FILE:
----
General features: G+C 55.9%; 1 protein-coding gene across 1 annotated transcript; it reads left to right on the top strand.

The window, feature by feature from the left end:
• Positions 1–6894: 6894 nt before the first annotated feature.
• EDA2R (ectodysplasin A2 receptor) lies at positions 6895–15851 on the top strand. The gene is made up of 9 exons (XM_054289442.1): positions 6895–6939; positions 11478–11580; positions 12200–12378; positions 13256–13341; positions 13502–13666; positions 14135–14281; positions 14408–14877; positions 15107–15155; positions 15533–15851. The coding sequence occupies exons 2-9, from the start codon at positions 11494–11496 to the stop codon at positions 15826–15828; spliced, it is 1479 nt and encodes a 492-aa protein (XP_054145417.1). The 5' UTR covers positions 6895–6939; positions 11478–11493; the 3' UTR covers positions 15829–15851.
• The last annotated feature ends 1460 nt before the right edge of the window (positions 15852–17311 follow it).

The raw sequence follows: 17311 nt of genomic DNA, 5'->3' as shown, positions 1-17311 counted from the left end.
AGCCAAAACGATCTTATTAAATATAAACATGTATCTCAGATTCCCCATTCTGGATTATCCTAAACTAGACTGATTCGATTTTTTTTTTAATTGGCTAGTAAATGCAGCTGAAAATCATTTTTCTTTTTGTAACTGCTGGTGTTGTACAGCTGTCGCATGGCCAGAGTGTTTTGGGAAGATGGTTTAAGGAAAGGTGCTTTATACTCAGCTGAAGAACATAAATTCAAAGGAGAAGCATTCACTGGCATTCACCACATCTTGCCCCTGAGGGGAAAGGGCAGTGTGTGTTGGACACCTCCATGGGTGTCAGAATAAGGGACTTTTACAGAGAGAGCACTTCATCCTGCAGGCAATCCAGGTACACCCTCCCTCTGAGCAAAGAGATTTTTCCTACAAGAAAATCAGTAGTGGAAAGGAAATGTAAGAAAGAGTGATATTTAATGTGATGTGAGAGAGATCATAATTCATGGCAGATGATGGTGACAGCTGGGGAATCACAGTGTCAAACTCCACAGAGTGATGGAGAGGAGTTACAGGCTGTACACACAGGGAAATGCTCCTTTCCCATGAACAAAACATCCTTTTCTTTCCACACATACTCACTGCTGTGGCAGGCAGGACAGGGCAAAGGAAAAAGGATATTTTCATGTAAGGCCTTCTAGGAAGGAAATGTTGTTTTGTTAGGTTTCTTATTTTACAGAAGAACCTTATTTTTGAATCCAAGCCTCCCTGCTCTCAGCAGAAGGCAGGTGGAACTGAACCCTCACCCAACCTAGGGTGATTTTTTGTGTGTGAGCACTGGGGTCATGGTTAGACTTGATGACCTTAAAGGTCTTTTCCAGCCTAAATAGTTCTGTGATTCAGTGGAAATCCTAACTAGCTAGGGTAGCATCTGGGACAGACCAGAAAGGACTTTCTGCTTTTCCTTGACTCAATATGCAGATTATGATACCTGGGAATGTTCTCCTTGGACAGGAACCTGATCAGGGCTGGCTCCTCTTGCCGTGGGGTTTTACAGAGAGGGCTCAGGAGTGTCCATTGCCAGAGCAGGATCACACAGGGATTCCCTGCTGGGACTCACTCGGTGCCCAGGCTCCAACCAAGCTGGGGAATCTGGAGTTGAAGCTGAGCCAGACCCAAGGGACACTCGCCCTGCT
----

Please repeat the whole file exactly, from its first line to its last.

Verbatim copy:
General features: G+C 55.9%; 1 protein-coding gene across 1 annotated transcript; it reads left to right on the top strand.

The window, feature by feature from the left end:
• Positions 1–6894: 6894 nt before the first annotated feature.
• EDA2R (ectodysplasin A2 receptor) lies at positions 6895–15851 on the top strand. The gene is made up of 9 exons (XM_054289442.1): positions 6895–6939; positions 11478–11580; positions 12200–12378; positions 13256–13341; positions 13502–13666; positions 14135–14281; positions 14408–14877; positions 15107–15155; positions 15533–15851. The coding sequence occupies exons 2-9, from the start codon at positions 11494–11496 to the stop codon at positions 15826–15828; spliced, it is 1479 nt and encodes a 492-aa protein (XP_054145417.1). The 5' UTR covers positions 6895–6939; positions 11478–11493; the 3' UTR covers positions 15829–15851.
• The last annotated feature ends 1460 nt before the right edge of the window (positions 15852–17311 follow it).

The raw sequence follows: 17311 nt of genomic DNA, 5'->3' as shown, positions 1-17311 counted from the left end.
AGCCAAAACGATCTTATTAAATATAAACATGTATCTCAGATTCCCCATTCTGGATTATCCTAAACTAGACTGATTCGATTTTTTTTTTAATTGGCTAGTAAATGCAGCTGAAAATCATTTTTCTTTTTGTAACTGCTGGTGTTGTACAGCTGTCGCATGGCCAGAGTGTTTTGGGAAGATGGTTTAAGGAAAGGTGCTTTATACTCAGCTGAAGAACATAAATTCAAAGGAGAAGCATTCACTGGCATTCACCACATCTTGCCCCTGAGGGGAAAGGGCAGTGTGTGTTGGACACCTCCATGGGTGTCAGAATAAGGGACTTTTACAGAGAGAGCACTTCATCCTGCAGGCAATCCAGGTACACCCTCCCTCTGAGCAAAGAGATTTTTCCTACAAGAAAATCAGTAGTGGAAAGGAAATGTAAGAAAGAGTGATATTTAATGTGATGTGAGAGAGATCATAATTCATGGCAGATGATGGTGACAGCTGGGGAATCACAGTGTCAAACTCCACAGAGTGATGGAGAGGAGTTACAGGCTGTACACACAGGGAAATGCTCCTTTCCCATGAACAAAACATCCTTTTCTTTCCACACATACTCACTGCTGTGGCAGGCAGGACAGGGCAAAGGAAAAAGGATATTTTCATGTAAGGCCTTCTAGGAAGGAAATGTTGTTTTGTTAGGTTTCTTATTTTACAGAAGAACCTTATTTTTGAATCCAAGCCTCCCTGCTCTCAGCAGAAGGCAGGTGGAACTGAACCCTCACCCAACCTAGGGTGATTTTTTGTGTGTGAGCACTGGGGTCATGGTTAGACTTGATGACCTTAAAGGTCTTTTCCAGCCTAAATAGTTCTGTGATTCAGTGGAAATCCTAACTAGCTAGGGTAGCATCTGGGACAGACCAGAAAGGACTTTCTGCTTTTCCTTGACTCAATATGCAGATTATGATACCTGGGAATGTTCTCCTTGGACAGGAACCTGATCAGGGCTGGCTCCTCTTGCCGTGGGGTTTTACAGAGAGGGCTCAGGAGTGTCCATTGCCAGAGCAGGATCACACAGGGATTCCCTGCTGGGACTCACTCGGTGCCCAGGCTCCAACCAAGCTGGGGAATCTGGAGTTGAAGCTGAGCCAGACCCAAGGGACACTCGCCCTGCT